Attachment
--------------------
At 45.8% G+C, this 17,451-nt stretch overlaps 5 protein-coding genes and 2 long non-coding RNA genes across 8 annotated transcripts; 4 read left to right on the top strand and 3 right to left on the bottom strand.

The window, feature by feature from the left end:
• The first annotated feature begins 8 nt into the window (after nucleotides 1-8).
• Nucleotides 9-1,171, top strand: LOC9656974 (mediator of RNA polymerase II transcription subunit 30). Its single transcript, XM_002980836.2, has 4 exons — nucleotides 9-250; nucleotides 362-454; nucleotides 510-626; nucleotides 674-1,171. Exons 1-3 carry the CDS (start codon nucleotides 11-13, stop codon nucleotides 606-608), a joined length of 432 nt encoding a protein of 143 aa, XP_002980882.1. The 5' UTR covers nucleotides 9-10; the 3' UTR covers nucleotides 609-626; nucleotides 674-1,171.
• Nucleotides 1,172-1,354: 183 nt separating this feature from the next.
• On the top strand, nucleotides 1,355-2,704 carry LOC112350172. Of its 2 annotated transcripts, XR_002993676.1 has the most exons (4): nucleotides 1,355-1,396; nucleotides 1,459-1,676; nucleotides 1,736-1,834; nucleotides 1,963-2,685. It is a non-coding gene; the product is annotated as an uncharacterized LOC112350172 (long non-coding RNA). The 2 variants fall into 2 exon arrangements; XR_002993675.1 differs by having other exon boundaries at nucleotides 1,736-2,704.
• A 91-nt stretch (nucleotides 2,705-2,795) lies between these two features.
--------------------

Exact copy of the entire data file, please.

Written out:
At 45.8% G+C, this 17,451-nt stretch overlaps 5 protein-coding genes and 2 long non-coding RNA genes across 8 annotated transcripts; 4 read left to right on the top strand and 3 right to left on the bottom strand.

The window, feature by feature from the left end:
• The first annotated feature begins 8 nt into the window (after nucleotides 1-8).
• Nucleotides 9-1,171, top strand: LOC9656974 (mediator of RNA polymerase II transcription subunit 30). Its single transcript, XM_002980836.2, has 4 exons — nucleotides 9-250; nucleotides 362-454; nucleotides 510-626; nucleotides 674-1,171. Exons 1-3 carry the CDS (start codon nucleotides 11-13, stop codon nucleotides 606-608), a joined length of 432 nt encoding a protein of 143 aa, XP_002980882.1. The 5' UTR covers nucleotides 9-10; the 3' UTR covers nucleotides 609-626; nucleotides 674-1,171.
• Nucleotides 1,172-1,354: 183 nt separating this feature from the next.
• On the top strand, nucleotides 1,355-2,704 carry LOC112350172. Of its 2 annotated transcripts, XR_002993676.1 has the most exons (4): nucleotides 1,355-1,396; nucleotides 1,459-1,676; nucleotides 1,736-1,834; nucleotides 1,963-2,685. It is a non-coding gene; the product is annotated as an uncharacterized LOC112350172 (long non-coding RNA). The 2 variants fall into 2 exon arrangements; XR_002993675.1 differs by having other exon boundaries at nucleotides 1,736-2,704.
• A 91-nt stretch (nucleotides 2,705-2,795) lies between these two features.